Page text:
There is a reason that critics continually compare Kristian Matsson (aka The Tallest Man on Earth) to Bob Dylan. It’s always a comparison one should take with a grain of salt, but, for Matsson, no comparison could be truer. Lyrically and musically, Matsson weaves the same magical threads of folk and poignant imagery together to create something truly beautiful. Add to this his handsome charisma and rugged good looks, and you’ve got an unforgettable concert experience.
Taking my seat in the sold-out Concert Hall, I notice that the stage was the emptiest I had ever seen it. It houses only a single wooden chair, a microphone stand, a pedal board, an acoustic guitar and a grand piano. These are the only tools Matsson needs to work his magic. His spritely opener, King of Spain, grabs the audience instantly. He has a habit of contorting his body along with the music and lolloping about on stage. You can tell from the applause that the audience are already enamoured by his raw vocals and boyish charm — shouts of “I fucking love you!” and “Kristian Beiber!” are heard, amongst others. Matsson responds to the hecklers with grace, dedicating songs to them as they giggle with his every move. The heart-wrenching Love Is All brings a hushed silence to the crowd, Matsson expertly plucking away at his guitar. Often, one wonders how he manages such intricate sounds with only ten fingers. Moving on to material from his latest album “There’s No Leaving Now,” he breezes through To Just Grow Away and 1904, shifting to the majestic-looking piano for There’s No Leaving Now. Thanking the audience profusely after each song, this is an artist who gains genuine pleasure from performing for a crowd. Going back to his older songs, I Won’t Be Found, The Gardener, Burden of Tomorrow, and Like the Wheel all feel comfortingly familiar. Performing all his songs (bar one) using just his voice and guitar brings with it the risk of sounding too repetitive, but Matsson manages to pull it off. His songs are varied enough that it’s hard to grow weary of his style, and his captivating stage presence is enchanting, to say the least. There is a point in the night when someone wolf whistles at him, and he responds by whistling back. Suddenly, the entire hall is filled with whistles and other various bird calls, and the room is transformed into a menagerie. It’s the kind of bizarre, dreamlike moment that could only happen at a Tallest Man on Earth concert. Joined on stage by his wife and fellow musician, Amanda Bergman, the two sing a cover of Paul Simon’s Graceland as an encore, their voices harmonising wonderfully. It is truly a testament to his talent when Matsson, a raspy folk singer from Sweden, can get a standing ovation at the Opera House worthy of a long-lauded rock star. While he may not literally be the tallest man on earth, he definitely stands tall in the musical world.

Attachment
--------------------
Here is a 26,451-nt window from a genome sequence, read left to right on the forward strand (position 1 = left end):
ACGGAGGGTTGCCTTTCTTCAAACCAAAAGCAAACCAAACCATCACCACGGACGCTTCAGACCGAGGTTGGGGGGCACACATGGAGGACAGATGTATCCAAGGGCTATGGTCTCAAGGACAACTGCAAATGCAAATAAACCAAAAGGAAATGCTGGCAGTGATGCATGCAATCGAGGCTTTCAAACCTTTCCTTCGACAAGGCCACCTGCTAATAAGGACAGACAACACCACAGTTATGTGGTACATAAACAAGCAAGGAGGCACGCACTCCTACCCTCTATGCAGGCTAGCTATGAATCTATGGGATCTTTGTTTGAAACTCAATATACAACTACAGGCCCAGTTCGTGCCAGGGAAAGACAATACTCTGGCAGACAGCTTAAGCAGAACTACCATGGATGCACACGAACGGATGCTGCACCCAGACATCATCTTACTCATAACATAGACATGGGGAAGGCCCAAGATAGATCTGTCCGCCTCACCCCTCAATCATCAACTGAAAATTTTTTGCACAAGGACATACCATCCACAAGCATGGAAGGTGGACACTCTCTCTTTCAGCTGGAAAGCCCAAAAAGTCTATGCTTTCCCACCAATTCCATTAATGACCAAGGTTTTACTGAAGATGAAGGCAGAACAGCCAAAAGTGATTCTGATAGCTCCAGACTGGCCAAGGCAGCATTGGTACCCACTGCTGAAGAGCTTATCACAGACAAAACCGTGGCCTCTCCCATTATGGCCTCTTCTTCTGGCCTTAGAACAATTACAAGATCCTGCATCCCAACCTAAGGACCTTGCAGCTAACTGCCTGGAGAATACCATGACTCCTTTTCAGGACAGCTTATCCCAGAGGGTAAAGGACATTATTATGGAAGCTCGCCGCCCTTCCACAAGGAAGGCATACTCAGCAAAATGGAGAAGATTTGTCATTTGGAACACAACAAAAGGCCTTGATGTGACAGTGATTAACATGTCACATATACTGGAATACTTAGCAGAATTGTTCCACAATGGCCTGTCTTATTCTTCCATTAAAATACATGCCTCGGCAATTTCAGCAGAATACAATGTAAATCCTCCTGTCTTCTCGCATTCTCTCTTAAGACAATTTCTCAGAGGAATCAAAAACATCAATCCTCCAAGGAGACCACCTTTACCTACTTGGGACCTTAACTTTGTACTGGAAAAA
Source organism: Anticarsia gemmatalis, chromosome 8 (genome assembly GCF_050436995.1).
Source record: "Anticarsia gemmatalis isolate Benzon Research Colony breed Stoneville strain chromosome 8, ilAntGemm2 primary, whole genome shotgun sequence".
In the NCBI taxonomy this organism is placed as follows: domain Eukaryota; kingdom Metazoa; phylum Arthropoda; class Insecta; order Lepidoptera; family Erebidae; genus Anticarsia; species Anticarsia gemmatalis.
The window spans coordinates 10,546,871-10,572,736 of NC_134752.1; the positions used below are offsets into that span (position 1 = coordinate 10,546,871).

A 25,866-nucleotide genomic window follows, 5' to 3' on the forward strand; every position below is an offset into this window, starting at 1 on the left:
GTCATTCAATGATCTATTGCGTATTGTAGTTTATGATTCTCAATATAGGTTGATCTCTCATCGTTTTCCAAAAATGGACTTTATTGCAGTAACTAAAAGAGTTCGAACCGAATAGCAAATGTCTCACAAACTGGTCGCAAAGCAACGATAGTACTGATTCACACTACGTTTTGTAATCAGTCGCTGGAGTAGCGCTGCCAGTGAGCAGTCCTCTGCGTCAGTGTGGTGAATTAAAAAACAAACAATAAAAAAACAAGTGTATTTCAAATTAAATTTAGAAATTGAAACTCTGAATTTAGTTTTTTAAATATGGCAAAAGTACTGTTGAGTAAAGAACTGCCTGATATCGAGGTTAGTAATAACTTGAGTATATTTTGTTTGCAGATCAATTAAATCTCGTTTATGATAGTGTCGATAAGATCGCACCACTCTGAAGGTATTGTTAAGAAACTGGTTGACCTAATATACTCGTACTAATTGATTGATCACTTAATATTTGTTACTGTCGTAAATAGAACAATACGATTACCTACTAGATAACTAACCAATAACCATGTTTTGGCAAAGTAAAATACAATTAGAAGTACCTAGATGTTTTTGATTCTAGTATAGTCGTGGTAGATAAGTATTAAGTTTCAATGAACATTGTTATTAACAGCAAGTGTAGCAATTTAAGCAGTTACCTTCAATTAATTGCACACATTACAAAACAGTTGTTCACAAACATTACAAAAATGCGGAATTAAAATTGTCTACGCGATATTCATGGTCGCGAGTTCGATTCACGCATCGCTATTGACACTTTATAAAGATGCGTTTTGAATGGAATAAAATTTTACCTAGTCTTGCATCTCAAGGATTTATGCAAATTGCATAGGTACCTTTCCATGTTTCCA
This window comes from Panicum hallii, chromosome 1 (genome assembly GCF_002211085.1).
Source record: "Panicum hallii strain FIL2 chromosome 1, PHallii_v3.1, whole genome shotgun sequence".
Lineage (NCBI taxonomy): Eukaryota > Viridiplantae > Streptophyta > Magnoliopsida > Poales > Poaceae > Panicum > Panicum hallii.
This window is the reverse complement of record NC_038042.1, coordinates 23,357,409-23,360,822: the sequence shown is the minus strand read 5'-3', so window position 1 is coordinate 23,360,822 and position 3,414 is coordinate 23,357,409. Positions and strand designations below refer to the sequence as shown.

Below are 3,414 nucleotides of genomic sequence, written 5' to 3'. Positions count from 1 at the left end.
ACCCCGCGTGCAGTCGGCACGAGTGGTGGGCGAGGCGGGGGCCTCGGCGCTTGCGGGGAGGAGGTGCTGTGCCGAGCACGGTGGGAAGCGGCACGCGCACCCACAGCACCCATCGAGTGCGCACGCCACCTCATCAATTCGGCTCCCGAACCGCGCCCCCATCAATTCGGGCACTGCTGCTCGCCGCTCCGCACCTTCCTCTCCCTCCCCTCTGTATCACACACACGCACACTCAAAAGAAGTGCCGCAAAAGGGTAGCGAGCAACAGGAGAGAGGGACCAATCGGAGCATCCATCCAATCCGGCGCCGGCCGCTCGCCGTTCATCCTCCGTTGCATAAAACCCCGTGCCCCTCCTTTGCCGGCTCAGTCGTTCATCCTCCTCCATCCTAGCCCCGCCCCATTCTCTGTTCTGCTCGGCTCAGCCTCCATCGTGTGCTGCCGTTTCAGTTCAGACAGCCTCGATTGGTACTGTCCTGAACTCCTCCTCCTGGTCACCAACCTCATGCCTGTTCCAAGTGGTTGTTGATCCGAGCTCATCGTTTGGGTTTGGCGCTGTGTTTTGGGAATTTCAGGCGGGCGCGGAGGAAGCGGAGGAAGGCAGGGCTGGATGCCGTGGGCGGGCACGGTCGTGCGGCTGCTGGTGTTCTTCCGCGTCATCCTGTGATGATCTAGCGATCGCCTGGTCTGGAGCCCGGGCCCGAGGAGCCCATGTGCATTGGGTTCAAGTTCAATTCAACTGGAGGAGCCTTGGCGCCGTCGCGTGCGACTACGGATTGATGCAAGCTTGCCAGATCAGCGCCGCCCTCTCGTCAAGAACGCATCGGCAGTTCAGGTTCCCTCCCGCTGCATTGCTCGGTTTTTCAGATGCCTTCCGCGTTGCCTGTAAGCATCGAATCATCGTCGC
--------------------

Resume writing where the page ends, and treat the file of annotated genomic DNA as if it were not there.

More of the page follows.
There’s No Leaving Now is available via Dead Oceans
– Live Music Review by Sarah Fernandes